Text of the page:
Proposed Rules Would Reduce College Sexual Misconduct Investigations
The US Education Department (DoE) has found that its proposed new rules for how educational institutions should handle claims of sexual misconduct will decrease the number of investigations and save colleges and other schools hundreds millions of dollars over the next ten years.
The rules cover the handling of claims involving sexual assault, sexual harassment, and rape.
Sexual harassment of students is prohibited by Title IX of the Education Amendments of 1972.
Title IX requires schools to try to prevent and remedy two types of sex-based harassment:
- Sexual harassment (including sexual violence, such as rape and sexual assault)
- Gender-based harassment (i.e., harassment because of the victim’s gender)
As the Department of Education website notes,
Sex-based harassment can be carried out by school employees, other students, and third parties. All students can experience sex-based harassment, including male and female students, LGBT students, students with disabilities, and students of different races, national origins, and ages. Title IX protects all students from sex-based harassment, regardless of the sex of the parties, including when they are members of the same sex.
Schools aren’t required to investigate every complaint, but a school’s Title IX coordinator is required to respond to reports of sexual and gender-based harassment and provide support to alleged victims.
The proposed DoE regulations, as the New York Times reports,
seek to bolster the rights of students accused of sexual harassment, reduce liability for institutions and require schools to provide more support to victims.
The DoE’s study estimated that colleges and universities now conduct an average of 1.18 sexual harassment investigations per year. Under the proposed new rules, this is predicted to fall to .72 investigations.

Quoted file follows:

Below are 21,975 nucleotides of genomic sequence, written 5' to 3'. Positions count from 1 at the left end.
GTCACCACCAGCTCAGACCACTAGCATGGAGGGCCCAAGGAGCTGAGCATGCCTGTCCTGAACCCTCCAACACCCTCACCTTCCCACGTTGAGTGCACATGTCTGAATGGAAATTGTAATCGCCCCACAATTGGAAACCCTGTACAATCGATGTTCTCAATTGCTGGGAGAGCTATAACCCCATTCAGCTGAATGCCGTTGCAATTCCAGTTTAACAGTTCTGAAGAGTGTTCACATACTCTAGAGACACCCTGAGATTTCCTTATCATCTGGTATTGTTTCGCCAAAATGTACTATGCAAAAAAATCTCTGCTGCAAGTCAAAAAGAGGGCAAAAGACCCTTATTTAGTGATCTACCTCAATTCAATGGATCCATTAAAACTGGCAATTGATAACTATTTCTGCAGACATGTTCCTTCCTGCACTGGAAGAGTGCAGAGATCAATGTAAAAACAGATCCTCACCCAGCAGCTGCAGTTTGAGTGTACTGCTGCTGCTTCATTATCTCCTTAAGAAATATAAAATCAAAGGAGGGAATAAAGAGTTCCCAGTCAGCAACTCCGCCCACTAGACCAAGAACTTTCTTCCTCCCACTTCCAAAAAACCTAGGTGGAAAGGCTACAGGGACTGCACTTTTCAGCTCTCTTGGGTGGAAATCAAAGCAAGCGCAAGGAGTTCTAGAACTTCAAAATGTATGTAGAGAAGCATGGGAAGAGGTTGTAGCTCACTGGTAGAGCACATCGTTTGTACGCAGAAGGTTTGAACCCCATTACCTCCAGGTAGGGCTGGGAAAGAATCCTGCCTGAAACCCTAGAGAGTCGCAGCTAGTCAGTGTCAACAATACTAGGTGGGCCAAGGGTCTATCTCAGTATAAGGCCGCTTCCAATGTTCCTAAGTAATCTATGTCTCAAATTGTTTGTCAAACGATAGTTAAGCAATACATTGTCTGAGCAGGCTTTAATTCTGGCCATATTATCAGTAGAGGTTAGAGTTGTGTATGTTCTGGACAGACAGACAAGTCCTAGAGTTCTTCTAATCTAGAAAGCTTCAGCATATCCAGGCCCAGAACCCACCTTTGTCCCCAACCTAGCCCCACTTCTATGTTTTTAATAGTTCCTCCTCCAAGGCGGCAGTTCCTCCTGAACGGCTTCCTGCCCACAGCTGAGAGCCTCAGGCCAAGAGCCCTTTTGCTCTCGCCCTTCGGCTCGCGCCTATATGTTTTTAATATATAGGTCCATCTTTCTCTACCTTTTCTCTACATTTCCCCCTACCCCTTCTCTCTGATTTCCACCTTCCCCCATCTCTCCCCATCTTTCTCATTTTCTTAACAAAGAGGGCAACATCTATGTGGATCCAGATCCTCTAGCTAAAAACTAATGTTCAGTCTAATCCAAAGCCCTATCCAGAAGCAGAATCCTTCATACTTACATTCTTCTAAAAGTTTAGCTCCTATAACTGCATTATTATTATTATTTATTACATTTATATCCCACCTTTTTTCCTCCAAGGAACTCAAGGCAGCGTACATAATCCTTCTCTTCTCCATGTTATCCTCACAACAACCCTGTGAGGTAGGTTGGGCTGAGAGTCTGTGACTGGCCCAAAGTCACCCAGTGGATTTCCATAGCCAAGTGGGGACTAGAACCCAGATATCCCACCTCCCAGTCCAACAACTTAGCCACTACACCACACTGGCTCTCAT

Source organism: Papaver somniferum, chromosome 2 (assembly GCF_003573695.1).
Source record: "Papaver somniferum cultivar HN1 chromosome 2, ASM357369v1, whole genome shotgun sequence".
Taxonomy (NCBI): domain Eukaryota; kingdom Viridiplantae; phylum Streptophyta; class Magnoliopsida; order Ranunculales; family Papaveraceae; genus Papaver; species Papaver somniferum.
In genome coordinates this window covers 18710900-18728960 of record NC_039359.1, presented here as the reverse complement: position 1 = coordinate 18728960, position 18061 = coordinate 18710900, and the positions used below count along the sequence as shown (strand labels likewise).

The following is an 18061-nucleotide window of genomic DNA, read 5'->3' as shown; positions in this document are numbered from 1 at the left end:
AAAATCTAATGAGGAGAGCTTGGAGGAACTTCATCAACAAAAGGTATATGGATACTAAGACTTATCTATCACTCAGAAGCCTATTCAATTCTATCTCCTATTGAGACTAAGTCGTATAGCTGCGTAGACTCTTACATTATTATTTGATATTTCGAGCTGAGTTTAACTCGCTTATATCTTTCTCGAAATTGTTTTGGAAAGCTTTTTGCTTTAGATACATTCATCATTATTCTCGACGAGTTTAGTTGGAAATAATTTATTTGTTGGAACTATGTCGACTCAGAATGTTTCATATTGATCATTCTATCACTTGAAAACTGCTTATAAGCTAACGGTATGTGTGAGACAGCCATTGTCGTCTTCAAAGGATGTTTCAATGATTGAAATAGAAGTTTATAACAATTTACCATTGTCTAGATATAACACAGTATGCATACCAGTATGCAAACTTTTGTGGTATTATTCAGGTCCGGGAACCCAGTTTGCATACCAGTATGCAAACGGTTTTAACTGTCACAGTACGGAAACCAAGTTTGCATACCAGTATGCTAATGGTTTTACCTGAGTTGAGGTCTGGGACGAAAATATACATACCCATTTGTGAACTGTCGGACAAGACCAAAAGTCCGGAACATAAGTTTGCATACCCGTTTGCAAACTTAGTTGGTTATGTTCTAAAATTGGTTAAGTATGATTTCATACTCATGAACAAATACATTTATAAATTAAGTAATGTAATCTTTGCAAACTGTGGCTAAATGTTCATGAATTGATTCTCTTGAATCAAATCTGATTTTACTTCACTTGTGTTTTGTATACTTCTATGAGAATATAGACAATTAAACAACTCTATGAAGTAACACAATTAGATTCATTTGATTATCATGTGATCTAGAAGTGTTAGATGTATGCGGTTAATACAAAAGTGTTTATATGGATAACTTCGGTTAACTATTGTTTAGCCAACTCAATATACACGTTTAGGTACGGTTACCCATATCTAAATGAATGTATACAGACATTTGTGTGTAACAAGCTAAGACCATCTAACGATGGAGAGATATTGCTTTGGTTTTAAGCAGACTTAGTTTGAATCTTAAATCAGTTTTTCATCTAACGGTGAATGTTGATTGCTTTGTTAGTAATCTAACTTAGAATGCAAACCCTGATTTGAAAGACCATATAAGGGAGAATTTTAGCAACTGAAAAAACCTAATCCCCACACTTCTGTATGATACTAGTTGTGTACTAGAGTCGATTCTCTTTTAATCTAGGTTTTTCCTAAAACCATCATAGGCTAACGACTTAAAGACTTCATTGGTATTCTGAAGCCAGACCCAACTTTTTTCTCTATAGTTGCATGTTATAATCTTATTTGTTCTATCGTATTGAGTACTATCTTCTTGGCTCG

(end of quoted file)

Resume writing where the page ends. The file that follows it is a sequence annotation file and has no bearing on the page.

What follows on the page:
The regulations would apply to the 6,000 colleges and universities in the US as well as to elementary and secondary schools.
The country’s 17,000 elementary and secondary schools now deal with about 3.23 investigations of sexual harassment per year.
The new rules would require that schools only investigate formal complaints that are filed with a figure of authority — such as a principal or dean. Schools would not be required to investigate complaints about conduct that occurs off-campus or outside of school-sponsored programs.
Critics of the proposed rules say that the estimated “cost savings” ignore the impact on the victims.
Adaku Onyeka-Crawford, senior counsel for education at the National Women’s Law Center, told the Times,
It strikes me that one thing that’s not included in the cost is the one in five women dropping out of school because their school won’t investigate their complaints of sexual violence, and that is a cost that affects everybody.
Catherine E. Lhamon, head of the Education Department’s Office for Civil Rights during the Obama administration, was critical of the new administration for
aspiring to reduce the number of times a school investigates, rather than aspiring to reduce the number of harms that students experience.
Under the new rules, an educational institution would be liable for sex-based civil rights violations only if it was “deliberately indifferent” to harassment — i.e., “if its response to the sexual harassment is clearly unreasonable in light of known circumstances.”